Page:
Provided further, That none of the funds appropriated by this Act or 
any prior Act appropriating funds for foreign operations, export 
financing, or related programs for tied-aid credits or grants may be 
used for any other purpose except through the regular notification 
procedures of the Committees on Appropriations: Provided further, That 
funds appropriated by this paragraph are made available notwithstanding 
section 2(b)(2) of the Export-Import Bank Act of 1945, in connection 
with the purchase or lease of any product by any East European country, 
any Baltic State, or any agency or national thereof.


                        administrative expenses


    For administrative expenses to carry out the direct and 
guaranteed loan and insurance programs (to be computed on an 
accrual basis), including hire of passenger motor vehicles and 
services as authorized by 5 U.S.C. 3109, and not to exceed 
$20,000 for official reception and representation expenses for 
members of the Board of Directors, $48,614,000: Provided, That 
necessary expenses (including special services performed on a 
contract or fee basis, but not including other personal 
services) in connection with the collection of moneys owed the 
Export-Import Bank, repossession or sale of pledged collateral 
or other assets acquired by the Export-Import Bank in 
satisfaction of moneys owed the Export-Import Bank, or the 
investigation or appraisal of any property, or the evaluation 
of the legal or technical aspects of any transaction for which 
an application for a loan, guarantee or insurance commitment 
has been made, shall be considered nonadministrative expenses 
for the purposes of this heading: Provided further, That, 
notwithstanding subsection (b) of section 117 of the Export 
Enhancement Act of 1992, subsection (a) thereof shall remain in 
effect until October 1, 1998.


                overseas private investment corporation


                           noncredit account


    The Overseas Private Investment Corporation is authorized 
to make, without regard to fiscal year limitations, as provided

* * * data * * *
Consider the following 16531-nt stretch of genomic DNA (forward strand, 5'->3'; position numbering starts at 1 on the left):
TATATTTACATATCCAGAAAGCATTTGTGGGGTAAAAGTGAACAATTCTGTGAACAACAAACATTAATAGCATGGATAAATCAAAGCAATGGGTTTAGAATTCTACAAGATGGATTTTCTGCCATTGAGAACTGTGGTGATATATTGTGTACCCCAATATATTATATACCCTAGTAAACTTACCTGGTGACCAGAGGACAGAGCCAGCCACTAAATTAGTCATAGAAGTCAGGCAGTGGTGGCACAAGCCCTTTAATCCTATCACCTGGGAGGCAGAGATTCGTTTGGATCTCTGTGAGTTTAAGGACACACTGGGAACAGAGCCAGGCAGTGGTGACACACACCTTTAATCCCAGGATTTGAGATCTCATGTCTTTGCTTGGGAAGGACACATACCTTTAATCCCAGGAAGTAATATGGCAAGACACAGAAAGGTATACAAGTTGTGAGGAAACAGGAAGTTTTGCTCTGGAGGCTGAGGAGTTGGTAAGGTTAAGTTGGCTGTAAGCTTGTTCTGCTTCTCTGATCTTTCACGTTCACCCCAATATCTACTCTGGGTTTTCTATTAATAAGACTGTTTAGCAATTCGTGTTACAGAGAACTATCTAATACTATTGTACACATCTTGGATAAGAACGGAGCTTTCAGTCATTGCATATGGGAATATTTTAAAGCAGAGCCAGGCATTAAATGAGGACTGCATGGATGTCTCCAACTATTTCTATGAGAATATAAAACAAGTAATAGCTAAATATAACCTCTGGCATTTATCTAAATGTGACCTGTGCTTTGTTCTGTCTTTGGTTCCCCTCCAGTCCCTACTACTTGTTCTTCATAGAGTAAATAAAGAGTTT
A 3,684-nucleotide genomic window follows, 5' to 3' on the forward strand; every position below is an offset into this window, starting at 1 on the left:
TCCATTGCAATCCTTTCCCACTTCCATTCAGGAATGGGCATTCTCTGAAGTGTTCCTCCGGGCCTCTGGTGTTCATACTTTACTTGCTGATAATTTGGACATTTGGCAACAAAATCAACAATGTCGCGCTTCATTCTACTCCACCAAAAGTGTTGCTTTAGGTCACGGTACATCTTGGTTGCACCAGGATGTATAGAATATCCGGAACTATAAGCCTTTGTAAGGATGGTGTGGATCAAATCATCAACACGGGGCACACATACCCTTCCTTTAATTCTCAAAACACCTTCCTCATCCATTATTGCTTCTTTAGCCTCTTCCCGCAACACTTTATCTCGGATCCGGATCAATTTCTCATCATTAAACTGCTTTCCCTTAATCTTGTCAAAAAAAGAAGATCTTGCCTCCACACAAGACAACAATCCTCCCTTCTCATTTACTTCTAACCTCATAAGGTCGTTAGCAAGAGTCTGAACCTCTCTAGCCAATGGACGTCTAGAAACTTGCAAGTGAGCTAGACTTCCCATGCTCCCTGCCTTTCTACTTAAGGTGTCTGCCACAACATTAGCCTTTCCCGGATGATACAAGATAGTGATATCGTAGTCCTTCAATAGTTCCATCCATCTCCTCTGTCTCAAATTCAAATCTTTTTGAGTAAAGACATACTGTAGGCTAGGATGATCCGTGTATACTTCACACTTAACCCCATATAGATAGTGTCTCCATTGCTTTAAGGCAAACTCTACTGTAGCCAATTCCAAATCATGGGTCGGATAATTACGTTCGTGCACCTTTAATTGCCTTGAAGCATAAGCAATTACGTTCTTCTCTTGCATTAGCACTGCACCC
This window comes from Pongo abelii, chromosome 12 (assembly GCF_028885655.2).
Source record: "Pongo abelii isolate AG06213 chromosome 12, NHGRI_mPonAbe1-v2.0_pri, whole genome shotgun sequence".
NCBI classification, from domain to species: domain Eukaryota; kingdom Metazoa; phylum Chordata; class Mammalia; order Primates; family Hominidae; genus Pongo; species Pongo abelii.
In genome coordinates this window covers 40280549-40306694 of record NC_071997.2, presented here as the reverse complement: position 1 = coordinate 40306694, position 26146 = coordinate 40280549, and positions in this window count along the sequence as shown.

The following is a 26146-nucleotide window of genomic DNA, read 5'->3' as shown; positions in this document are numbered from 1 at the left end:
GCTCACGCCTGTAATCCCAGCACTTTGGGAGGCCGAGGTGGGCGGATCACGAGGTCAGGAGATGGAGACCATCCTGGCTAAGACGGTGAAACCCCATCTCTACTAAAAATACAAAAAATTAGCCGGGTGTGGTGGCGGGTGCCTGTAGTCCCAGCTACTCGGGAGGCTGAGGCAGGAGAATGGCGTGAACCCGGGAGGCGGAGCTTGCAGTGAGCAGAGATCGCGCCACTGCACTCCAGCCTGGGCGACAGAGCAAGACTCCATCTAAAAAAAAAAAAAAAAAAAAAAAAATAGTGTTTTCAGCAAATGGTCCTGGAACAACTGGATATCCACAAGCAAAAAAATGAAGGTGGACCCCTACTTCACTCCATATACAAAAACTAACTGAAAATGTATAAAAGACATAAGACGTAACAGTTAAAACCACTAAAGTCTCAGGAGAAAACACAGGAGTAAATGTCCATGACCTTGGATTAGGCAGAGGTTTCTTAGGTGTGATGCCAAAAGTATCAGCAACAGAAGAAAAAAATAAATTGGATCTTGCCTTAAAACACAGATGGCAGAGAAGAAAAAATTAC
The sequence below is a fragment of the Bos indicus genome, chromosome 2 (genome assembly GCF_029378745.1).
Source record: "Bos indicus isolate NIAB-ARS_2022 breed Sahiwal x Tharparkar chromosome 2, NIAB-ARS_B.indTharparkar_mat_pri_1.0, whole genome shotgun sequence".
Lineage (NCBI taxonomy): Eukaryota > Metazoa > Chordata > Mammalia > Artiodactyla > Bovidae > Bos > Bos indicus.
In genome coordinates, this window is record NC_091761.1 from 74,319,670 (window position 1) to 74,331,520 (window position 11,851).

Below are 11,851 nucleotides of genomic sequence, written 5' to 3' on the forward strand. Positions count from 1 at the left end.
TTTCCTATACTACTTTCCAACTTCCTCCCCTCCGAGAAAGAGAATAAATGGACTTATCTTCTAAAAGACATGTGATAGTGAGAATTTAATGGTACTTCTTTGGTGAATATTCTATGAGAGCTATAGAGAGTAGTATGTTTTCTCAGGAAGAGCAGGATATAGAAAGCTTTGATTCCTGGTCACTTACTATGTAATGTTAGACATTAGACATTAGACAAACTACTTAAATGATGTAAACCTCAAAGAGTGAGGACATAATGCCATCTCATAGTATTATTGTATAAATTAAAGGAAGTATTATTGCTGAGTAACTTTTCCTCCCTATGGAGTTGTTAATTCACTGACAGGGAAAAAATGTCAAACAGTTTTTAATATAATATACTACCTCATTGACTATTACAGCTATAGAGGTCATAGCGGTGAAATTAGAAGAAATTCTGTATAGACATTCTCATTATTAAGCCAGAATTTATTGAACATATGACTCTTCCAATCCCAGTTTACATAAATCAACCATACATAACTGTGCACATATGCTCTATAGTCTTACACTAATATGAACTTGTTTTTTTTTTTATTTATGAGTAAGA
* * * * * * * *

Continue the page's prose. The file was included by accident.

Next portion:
by 31 U.S.C. 9104, such expenditures and commitments within the 
limits of funds available to it and in accordance with law as 
may be necessary: Provided, That the amount available for 
administrative expenses to carry out the credit and insurance 
programs (including an amount for official reception and 
representation expenses which shall not exceed $35,000) shall 
not exceed$32,000,000: Provided further, That project-specific 
transaction costs, including direct and indirect costs incurred in 
claims settlements, and other direct costs associated with services 
provided to specific investors or potential investors pursuant to 
section 234 of the Foreign Assistance Act of 1961, shall not be 
considered administrative expenses for the purposes of this heading.


                            program account


    For the cost of direct and guaranteed loans, $60,000,000, 
as authorized by section 234 of the Foreign Assistance Act of 
1961 to be derived by transfer from the Overseas Private 
Investment Corporation noncredit account: Provided, That such 
costs, including the cost of modifying such loans, shall be as 
defined in section 502 of the Congressional Budget Act of 1974: 
Provided further, That such sums shall be available for direct 
loan obligations and loan guaranty commitments incurred or made 
during fiscal years 1998 and 1999: Provided further, That such 
sums shall remain available through fiscal year 2006 for the